JEFF JONES is the Engagement Editor for the Public Insight Network at American Public Media. He’s produced radio programs for Minnesota Public Radio News since 2003 — starting his career by “translating” wire stories to broadcast copy in 15-second increments.
He produced and directed MPR’s “All Things Considered” with host Tom Crann from 2006 to 2010, mixing national stories with regional news and features. He has edited hundreds of broadcast interviews, but the most memorable feature “regular folks” who had surprising stories to tell.
Jones strongly believes that places have stories, too. So he created MPR Sound Point, a mobile phone-based audio tour of interesting places in Minneapolis and Duluth that gives listeners a chance to “talk back” via the Public Insight Network.
Jones has also worked for The NewsHour with Jim Lehrer, Session Weekly Magazine and Twin Cities Public Television. He loves road tripping to new urban neighborhoods and to isolated National Parks. And he’s proud that every paragraph here takes 15 seconds to read.
NEAL KARLEN has written on topics from politics to pop culture as a former Associate Editor at Newsweek, Rolling Stone Contributing Editor, and regular contributor to the New York Times. His work has appeared in publications ranging from The New Yorker to the fanzine The Squealer. He is the author of seven books on topics ranging from punk rock to minor league baseball to Chasidic Jews, collaborated with Prince on a rock opera (“The Dawn”) and with Henny Youngman on the vaudeville comic’s autobiography (“Take My Life, Please.”) Karlen has a rabbit named Bunny Lebowski, named for the heroine of the Coen brothers film “The Big Lebowski.”
Speaking of the Coens, here is a 2009 Washington Post article about Karlen shamelessly laying siege to the publicity-averse brothers in search of an interview (and perhaps a part in their film, “A Serious Man.”)
There is also the 2003 “Lives” essay from The New York Times Magazine on what it was like for Karlen to live for a year in John Dillinger’s most notorious hideout, and The New York Times op-ed on the meaning of Jerry Garcia and the Grateful Dead at the time of his death. Karlen loved Jerry, but received death threats from Deadheads. He agrees with Lenny Bruce’s dictum that there is nothing more pathetic than an aging hipster.
JEFF SEVERNS GUNTZEL (publicinsightjeff.tumblr.com) has reported from the Middle East and points all over the United States for a cadre of publications and news organizations that are not usually mentioned in the same sentence, including Punk Planet Magazine, National Catholic Reporter, City Pages, MinnPost and GOOD. He also did time as an editor at Utne Reader. Severns Guntzel once house sat for Studs Terkel. The house was robbed of its television under his watch. This means something, but it’s not clear what.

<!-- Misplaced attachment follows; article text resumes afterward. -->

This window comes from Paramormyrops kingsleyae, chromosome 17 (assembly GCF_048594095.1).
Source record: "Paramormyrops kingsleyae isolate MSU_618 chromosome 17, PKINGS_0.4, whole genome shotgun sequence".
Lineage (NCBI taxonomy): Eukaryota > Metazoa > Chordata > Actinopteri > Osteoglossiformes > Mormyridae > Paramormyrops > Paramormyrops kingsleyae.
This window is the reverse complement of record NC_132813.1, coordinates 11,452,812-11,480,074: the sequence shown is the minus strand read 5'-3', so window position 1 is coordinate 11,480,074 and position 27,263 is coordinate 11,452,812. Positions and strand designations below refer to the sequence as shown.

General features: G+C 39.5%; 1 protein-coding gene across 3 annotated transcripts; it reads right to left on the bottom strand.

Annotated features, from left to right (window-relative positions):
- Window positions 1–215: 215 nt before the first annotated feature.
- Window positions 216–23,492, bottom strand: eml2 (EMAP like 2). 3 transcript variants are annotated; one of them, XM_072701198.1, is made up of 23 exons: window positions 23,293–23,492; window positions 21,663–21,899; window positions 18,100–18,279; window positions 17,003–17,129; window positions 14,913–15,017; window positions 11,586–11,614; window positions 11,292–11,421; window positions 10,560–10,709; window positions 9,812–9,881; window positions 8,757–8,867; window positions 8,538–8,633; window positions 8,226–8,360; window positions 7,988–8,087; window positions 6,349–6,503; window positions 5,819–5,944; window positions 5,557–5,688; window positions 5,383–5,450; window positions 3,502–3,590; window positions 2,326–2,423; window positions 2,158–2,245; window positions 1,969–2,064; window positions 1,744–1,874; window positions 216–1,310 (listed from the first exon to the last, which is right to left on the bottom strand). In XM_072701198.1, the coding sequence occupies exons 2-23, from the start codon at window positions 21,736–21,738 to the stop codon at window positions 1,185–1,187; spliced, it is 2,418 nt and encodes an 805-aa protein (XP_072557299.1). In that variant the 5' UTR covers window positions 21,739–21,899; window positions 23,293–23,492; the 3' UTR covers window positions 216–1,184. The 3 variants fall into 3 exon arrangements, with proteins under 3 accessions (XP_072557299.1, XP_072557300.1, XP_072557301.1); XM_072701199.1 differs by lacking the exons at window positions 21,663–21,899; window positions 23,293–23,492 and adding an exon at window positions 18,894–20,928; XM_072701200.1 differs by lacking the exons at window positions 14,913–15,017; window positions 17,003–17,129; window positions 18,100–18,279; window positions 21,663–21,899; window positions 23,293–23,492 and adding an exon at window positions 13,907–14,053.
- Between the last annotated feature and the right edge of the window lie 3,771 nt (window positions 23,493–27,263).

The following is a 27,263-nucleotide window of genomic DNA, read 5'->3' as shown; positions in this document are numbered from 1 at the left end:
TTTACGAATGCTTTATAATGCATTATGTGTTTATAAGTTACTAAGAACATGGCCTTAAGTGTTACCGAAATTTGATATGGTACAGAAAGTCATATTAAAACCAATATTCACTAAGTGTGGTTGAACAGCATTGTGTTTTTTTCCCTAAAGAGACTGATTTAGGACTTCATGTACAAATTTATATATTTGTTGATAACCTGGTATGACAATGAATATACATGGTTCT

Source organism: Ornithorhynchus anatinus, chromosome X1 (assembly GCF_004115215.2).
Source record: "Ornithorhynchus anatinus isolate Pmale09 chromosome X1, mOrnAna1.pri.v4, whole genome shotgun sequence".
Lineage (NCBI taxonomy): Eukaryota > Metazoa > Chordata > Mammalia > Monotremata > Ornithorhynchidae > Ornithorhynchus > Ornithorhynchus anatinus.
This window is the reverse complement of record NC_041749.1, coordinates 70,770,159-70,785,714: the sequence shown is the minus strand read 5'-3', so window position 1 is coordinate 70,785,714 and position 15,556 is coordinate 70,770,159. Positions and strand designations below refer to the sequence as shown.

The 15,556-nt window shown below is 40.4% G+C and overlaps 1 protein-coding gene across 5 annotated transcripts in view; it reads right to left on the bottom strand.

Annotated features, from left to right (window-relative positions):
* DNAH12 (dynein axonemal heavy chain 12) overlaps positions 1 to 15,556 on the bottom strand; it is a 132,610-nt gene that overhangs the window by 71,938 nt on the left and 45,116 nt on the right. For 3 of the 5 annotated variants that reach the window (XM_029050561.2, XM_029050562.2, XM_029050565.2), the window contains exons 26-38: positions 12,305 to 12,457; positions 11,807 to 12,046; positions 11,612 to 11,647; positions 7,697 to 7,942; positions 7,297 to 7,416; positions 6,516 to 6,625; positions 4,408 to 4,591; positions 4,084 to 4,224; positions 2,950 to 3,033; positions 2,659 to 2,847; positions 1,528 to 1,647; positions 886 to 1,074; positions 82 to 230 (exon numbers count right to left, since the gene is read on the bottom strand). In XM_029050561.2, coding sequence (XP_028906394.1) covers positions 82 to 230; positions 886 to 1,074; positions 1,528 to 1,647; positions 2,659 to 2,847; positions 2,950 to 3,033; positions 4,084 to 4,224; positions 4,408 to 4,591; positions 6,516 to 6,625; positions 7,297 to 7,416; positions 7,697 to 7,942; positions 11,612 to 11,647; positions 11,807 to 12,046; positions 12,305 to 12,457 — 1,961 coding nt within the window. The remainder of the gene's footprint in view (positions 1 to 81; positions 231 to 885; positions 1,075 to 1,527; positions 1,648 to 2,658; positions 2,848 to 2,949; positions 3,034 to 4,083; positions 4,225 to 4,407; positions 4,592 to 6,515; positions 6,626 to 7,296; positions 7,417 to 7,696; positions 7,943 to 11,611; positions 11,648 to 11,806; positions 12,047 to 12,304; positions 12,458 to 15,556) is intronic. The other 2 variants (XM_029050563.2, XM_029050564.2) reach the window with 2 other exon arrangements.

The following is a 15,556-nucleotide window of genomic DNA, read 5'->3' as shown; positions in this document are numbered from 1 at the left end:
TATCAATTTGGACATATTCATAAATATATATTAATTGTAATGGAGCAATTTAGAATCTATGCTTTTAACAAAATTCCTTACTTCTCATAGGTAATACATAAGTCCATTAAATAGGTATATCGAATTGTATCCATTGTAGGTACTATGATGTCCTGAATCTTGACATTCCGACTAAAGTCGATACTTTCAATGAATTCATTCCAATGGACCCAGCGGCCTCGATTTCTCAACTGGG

If he could make you read three things he’s written, it would be this profile of a forensic anthropologist (because the man is amazing), this brief history of Twin Cities hair metal (because hair metal is a legitimate form of artistic expression) and this musing on Baghdad before and after the 2003 invasion (because the author is a little bit haunted by Iraq).
JACQUI BANASZYNSKI had aspirations to be an athlete, an architect and an airline pilot. But she came of age before women were given equal rights to the playing field, shop class or the cockpit. So she joined the high school newspaper staff, got the keys to the school car … and it turned out just fine.
Banaszynski has reported from all seven continents, including Antarctica. She has covered beauty pageants and popes, dogsled expeditions and refugee camps, war zones and welfare and workplace issues — not to mention a few thousand planning commission and sewer board meetings.
She won the 1988 Pulitzer Prize in feature writing for an intimate series on a gay farm couple dying of AIDS, was a finalist for the 1986 Pulitzer Prize in international reporting for on-the-ground coverage of the Ethiopian famine, and won the Associated Press Sports Editors’ deadline reporting award for coverage of Greco-Roman wrestling (not a sport she aspired to) at the 1988 Olympics. Not much of her writing work is archived online (she is, after all, d’une certaine age) but you can get a peek at the AIDS series.
As an editor, Banaszynski has directed several award-winning projects ranging from features to business to investigations. She now is a Knight Chair professor at the Missouri School of Journalism, an editing fellow at The Poynter Institute, and coaches reporters, writers and editors around the world. As the Collaborations Editor for the Public Insight Network’s new reporting venture, she is eager to add some new-age juice to a journalists’ most important skill: listening.
ANNA WEGGEL has worked with the Public Insight Network since 2008 and she can’t imagine journalism without it.
She first learned about the PIN in a college course at the University of Minnesota and had a feeling it wasn’t the last she’d be hearing about this groundbreaking way to engage sources. Seeing the same sources over and over in print, on air, online, and even in her own student newspaper, she longed to become part of a team that was helping people who aren’t usually heard in the news find their voice.
After receiving a B.A. in journalism, Weggel internship-hopped through seven newsrooms including The Pioneer Press, Mother Jones, and The Chronicle of Higher Education. She is currently a Public Insight Analyst, telling stories informed and inspired by the PIN and training and mentoring partner PIN newsrooms across the country.
Her non-work life is held hostage by the stage — where she performs improv comedy, shows with her band, and a cappella musicals.